Tax resistance notes from hither and yon:
- Activists who oppose North London Waste Authority’s plans to build a new, bigger incinerator in Edmonton have been promoting a council tax strike. Last I looked, two dozen strikers were holding back a portion of their tax. The group has composed a North London Incinerator Council Tax Strike Handbook which, I’m delighted to report, is clearly inspired by the work I did for 99 Tactics of Successful Tax Resistance Campaigns. For example:
- Democrats in Congress are having more trouble than expected getting everyone in and out of the clown car. The upshot is that the painstakingly-negotiated “Build Back Better Act” is in jeopardy — along with the $80 billion in new IRS funding that was part of the bill.
- The Taxpayer Advocate released her annual report. Some excerpts:
was surely the most challenging year taxpayers and tax professionals have ever experienced — long processing and refund delays, difficulty reaching the IRS by phone, correspondence that went unprocessed for many months, collection notices issued while taxpayer correspondence was awaiting processing, limited or no information on the Where’s My Refund? tool for delayed returns, and — for full disclosure — difficulty obtaining timely assistance from TAS.
, examination coverage has decreased, enforcement efforts have been negatively impacted, and the Level of Service has continued to drop as the IRS’s workforce and budget have declined. On the resources side, the IRS’s baseline budget has been reduced by about 20 percent on an inflation-adjusted basis , and its workforce has shrunk by about 17 percent.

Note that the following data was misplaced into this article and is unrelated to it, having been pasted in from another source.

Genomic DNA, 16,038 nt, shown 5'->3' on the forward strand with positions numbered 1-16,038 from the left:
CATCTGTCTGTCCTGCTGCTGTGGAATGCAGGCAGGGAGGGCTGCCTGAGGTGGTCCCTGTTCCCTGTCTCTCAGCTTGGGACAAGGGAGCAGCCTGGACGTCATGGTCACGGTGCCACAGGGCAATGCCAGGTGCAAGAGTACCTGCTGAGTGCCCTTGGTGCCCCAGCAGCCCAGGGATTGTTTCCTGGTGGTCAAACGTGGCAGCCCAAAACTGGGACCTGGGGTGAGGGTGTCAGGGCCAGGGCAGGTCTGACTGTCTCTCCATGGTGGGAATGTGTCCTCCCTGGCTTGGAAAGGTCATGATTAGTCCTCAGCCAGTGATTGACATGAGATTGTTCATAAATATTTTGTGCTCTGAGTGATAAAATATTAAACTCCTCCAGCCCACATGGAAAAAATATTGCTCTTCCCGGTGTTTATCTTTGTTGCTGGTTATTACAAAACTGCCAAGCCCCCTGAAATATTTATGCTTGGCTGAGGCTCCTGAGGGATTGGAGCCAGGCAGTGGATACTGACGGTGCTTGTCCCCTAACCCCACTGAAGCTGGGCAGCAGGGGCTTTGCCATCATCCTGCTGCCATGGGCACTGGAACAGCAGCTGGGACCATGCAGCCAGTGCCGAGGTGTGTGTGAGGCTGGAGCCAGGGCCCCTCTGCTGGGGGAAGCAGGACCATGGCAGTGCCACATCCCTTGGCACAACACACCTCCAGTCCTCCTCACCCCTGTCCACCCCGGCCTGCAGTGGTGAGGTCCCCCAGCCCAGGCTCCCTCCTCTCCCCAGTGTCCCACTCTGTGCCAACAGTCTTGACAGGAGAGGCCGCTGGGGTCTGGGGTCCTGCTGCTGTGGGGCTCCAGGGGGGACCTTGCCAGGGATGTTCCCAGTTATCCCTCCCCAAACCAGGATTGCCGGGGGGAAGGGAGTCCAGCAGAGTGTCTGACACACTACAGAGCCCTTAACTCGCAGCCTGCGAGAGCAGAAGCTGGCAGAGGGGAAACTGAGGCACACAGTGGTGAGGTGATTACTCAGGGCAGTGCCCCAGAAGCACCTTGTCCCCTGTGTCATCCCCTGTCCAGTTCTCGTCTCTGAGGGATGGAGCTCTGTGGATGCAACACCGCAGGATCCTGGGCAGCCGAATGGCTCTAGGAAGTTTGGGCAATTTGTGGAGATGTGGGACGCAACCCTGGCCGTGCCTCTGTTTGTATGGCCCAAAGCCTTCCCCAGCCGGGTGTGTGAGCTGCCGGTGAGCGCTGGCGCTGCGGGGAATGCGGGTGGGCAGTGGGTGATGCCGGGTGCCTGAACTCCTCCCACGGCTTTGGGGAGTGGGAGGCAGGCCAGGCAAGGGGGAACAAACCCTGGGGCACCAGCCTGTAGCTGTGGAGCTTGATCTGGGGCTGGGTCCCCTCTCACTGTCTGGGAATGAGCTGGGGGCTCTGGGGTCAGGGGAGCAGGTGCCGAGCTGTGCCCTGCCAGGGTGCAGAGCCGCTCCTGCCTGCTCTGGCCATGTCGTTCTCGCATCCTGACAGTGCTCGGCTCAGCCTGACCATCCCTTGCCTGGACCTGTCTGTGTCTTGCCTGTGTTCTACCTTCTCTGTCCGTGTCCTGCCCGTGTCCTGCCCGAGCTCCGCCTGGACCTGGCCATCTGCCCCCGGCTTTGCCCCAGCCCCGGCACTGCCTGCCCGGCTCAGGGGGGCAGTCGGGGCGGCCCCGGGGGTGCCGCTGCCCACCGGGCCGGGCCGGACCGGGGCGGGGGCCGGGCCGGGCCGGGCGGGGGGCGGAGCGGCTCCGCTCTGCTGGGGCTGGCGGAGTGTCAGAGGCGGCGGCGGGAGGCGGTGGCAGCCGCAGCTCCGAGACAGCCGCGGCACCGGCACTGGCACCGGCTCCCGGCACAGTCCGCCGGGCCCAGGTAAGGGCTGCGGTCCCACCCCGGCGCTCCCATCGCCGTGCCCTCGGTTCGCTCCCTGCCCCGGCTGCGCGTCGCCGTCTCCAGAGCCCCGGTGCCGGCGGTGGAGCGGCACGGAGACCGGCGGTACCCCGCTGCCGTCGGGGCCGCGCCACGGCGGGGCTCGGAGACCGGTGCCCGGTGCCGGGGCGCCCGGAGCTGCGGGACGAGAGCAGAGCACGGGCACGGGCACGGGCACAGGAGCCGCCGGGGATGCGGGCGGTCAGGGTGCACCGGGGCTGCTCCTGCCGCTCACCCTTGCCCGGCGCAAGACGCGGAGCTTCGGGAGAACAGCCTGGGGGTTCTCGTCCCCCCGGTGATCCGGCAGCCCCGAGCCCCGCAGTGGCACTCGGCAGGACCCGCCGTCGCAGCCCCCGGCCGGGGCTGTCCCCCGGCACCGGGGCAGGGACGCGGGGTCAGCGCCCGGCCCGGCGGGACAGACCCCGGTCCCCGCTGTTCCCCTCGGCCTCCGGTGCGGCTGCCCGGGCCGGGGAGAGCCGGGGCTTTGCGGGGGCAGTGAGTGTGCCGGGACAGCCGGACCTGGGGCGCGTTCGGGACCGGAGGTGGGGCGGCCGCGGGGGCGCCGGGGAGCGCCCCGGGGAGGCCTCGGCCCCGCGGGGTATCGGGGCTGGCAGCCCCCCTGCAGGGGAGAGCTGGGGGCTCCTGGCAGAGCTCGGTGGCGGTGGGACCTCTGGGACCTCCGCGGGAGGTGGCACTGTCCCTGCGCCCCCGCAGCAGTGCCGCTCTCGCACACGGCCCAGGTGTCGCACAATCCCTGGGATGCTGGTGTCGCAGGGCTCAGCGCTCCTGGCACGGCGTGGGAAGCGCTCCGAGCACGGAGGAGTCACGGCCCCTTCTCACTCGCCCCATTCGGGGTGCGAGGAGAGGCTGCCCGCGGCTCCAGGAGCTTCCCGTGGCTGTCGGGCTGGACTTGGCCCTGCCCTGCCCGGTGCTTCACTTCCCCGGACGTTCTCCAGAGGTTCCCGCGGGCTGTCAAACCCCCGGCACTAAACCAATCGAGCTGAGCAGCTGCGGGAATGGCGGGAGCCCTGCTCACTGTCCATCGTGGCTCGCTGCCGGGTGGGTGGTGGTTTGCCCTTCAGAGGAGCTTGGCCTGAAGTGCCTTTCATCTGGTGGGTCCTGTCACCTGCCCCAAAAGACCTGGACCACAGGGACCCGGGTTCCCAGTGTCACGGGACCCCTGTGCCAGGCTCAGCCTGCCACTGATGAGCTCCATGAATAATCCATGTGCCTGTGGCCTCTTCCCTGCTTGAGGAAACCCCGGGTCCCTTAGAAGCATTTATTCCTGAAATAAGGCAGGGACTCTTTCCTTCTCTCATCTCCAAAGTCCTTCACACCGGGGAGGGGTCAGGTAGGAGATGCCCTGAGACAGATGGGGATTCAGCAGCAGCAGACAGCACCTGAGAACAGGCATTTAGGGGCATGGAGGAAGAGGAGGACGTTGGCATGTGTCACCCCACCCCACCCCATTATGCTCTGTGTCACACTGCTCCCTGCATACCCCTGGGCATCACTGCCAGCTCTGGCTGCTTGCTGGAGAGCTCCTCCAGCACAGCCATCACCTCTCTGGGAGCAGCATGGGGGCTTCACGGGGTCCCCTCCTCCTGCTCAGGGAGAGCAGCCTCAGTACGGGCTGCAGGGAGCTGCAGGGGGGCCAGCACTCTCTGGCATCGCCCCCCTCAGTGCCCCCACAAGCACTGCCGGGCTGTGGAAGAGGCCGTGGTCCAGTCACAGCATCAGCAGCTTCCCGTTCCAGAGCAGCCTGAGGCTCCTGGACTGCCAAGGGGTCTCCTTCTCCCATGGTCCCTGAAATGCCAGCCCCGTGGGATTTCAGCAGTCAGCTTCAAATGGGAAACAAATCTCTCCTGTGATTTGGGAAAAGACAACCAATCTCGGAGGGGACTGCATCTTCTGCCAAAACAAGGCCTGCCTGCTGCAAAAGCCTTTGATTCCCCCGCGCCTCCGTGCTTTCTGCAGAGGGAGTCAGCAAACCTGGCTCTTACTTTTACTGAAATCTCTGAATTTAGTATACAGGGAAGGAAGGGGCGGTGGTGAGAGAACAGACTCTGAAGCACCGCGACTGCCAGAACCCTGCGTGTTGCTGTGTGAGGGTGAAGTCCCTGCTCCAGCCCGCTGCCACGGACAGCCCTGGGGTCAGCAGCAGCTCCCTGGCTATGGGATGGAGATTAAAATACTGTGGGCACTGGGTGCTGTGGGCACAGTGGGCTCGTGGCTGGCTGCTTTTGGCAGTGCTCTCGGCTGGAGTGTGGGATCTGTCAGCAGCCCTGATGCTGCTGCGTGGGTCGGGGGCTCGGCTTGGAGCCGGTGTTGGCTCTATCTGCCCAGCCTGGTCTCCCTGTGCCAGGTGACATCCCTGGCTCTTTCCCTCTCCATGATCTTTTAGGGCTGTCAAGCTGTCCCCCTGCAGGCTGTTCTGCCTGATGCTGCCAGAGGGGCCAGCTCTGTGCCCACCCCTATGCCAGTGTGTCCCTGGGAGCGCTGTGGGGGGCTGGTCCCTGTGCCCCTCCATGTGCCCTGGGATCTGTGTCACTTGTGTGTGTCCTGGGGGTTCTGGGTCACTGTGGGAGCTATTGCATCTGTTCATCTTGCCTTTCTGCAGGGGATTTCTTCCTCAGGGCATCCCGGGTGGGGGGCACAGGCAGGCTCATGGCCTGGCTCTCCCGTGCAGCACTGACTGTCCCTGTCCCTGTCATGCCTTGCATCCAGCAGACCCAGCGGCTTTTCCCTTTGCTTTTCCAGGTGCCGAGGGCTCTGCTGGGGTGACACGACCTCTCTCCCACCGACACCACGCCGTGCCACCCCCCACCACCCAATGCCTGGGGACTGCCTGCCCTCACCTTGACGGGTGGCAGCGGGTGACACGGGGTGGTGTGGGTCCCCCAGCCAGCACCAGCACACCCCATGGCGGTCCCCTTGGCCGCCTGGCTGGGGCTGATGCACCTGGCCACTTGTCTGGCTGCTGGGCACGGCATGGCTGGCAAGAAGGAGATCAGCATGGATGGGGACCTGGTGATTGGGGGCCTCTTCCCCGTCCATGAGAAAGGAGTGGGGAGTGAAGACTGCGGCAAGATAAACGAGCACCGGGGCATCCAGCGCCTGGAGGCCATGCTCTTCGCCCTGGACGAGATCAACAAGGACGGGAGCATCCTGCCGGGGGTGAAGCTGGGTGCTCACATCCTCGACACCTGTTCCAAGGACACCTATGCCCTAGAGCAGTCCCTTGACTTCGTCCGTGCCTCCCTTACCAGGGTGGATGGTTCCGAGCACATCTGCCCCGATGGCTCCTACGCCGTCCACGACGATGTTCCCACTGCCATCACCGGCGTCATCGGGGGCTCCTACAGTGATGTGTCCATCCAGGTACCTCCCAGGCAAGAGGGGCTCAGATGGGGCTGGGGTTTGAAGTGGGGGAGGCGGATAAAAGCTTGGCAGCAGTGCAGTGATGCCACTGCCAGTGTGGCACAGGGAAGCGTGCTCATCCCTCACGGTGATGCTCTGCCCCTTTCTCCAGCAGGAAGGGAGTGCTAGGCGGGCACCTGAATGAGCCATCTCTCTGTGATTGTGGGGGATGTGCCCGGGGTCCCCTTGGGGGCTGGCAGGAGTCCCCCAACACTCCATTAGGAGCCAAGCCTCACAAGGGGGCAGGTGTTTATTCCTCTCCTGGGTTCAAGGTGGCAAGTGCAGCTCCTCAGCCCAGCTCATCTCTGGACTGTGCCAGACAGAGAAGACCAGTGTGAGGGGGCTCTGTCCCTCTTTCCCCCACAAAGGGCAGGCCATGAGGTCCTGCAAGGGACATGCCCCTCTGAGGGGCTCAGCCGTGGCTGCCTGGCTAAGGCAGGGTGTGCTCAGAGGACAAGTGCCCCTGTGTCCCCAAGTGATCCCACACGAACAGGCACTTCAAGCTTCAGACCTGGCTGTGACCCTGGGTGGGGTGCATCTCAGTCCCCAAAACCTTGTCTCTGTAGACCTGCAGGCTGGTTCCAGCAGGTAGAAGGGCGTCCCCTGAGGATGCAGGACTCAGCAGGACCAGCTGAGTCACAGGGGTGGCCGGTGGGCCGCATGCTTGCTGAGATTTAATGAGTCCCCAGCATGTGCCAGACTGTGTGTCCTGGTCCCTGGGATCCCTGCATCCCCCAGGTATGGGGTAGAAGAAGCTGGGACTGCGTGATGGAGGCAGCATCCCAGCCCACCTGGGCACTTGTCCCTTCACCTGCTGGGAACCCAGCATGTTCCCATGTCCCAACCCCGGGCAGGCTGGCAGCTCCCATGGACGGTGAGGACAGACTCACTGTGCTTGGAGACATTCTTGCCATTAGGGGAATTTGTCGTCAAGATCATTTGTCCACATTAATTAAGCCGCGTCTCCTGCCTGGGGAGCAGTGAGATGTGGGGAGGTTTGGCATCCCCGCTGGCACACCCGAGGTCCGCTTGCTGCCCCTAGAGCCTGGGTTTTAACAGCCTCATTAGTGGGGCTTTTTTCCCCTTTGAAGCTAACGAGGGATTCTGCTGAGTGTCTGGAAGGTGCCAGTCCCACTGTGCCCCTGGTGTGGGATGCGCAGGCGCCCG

There is no way to sugarcoat in tax administration: From the perspective of tens of millions of taxpayers, it was horrendous.
[T]he number of individual income tax returns the IRS receives — a reasonable approximation of its workload — has increased by 19 percent , while its baseline appropriation on an inflation-adjusted basis has decreased by nearly 20 percent. This imbalance has left the IRS without enough resources to meet taxpayer needs, let alone to invest in additional personnel and technology.
The IRS has not finished processing millions of original and amended returns from , even though returns will soon arrive for processing.
According to the Department of the Treasury, the gross tax gap — the difference between taxes paid and taxes owed — is estimated to have totaled about $580 billion in , up from an estimated amount of nearly $440 billion in , and is expected to rise to about $7 trillion by if left unaddressed.
Processing a paper-filed return is significantly more expensive for the IRS than processing an e-filed return due to the costs associated with training, recruiting, and staffing for manual data transcription. In fact, the cost to process a paper-filed Form 1040 in was $15.21, which is substantially higher than the $0.36 cost to process an e-filed return.
- More excitement from the human war on traffic ticket robot cameras, as fire, spraypaint, and other sorts of sabotage knocked cameras out of commission in France, Germany, and Italy in recent weeks.